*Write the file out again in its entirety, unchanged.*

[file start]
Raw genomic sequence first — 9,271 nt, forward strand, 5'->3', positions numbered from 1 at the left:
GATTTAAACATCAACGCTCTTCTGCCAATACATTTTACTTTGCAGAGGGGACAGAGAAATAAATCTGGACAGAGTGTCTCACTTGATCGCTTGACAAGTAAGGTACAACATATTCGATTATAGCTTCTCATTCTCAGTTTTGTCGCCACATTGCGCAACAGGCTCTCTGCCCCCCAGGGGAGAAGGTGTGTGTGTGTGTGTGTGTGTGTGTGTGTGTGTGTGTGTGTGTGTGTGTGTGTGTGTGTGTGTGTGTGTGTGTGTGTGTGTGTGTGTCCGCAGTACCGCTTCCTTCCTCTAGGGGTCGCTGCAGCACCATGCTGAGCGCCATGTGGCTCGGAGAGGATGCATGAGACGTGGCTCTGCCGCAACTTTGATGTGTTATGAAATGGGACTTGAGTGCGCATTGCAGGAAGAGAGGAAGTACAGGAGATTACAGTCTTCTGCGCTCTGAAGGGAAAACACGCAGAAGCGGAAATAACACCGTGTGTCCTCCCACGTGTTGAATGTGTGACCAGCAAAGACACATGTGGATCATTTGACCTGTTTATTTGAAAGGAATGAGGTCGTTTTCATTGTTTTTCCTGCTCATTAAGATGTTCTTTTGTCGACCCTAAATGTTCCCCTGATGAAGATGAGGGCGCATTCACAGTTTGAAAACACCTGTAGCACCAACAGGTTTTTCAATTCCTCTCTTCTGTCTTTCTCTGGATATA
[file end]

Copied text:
Raw genomic sequence first — 9,271 nt, forward strand, 5'->3', positions numbered from 1 at the left:
GATTTAAACATCAACGCTCTTCTGCCAATACATTTTACTTTGCAGAGGGGACAGAGAAATAAATCTGGACAGAGTGTCTCACTTGATCGCTTGACAAGTAAGGTACAACATATTCGATTATAGCTTCTCATTCTCAGTTTTGTCGCCACATTGCGCAACAGGCTCTCTGCCCCCCAGGGGAGAAGGTGTGTGTGTGTGTGTGTGTGTGTGTGTGTGTGTGTGTGTGTGTGTGTGTGTGTGTGTGTGTGTGTGTGTGTGTGTGTGTGTGTGTGTCCGCAGTACCGCTTCCTTCCTCTAGGGGTCGCTGCAGCACCATGCTGAGCGCCATGTGGCTCGGAGAGGATGCATGAGACGTGGCTCTGCCGCAACTTTGATGTGTTATGAAATGGGACTTGAGTGCGCATTGCAGGAAGAGAGGAAGTACAGGAGATTACAGTCTTCTGCGCTCTGAAGGGAAAACACGCAGAAGCGGAAATAACACCGTGTGTCCTCCCACGTGTTGAATGTGTGACCAGCAAAGACACATGTGGATCATTTGACCTGTTTATTTGAAAGGAATGAGGTCGTTTTCATTGTTTTTCCTGCTCATTAAGATGTTCTTTTGTCGACCCTAAATGTTCCCCTGATGAAGATGAGGGCGCATTCACAGTTTGAAAACACCTGTAGCACCAACAGGTTTTTCAATTCCTCTCTTCTGTCTTTCTCTGGATATA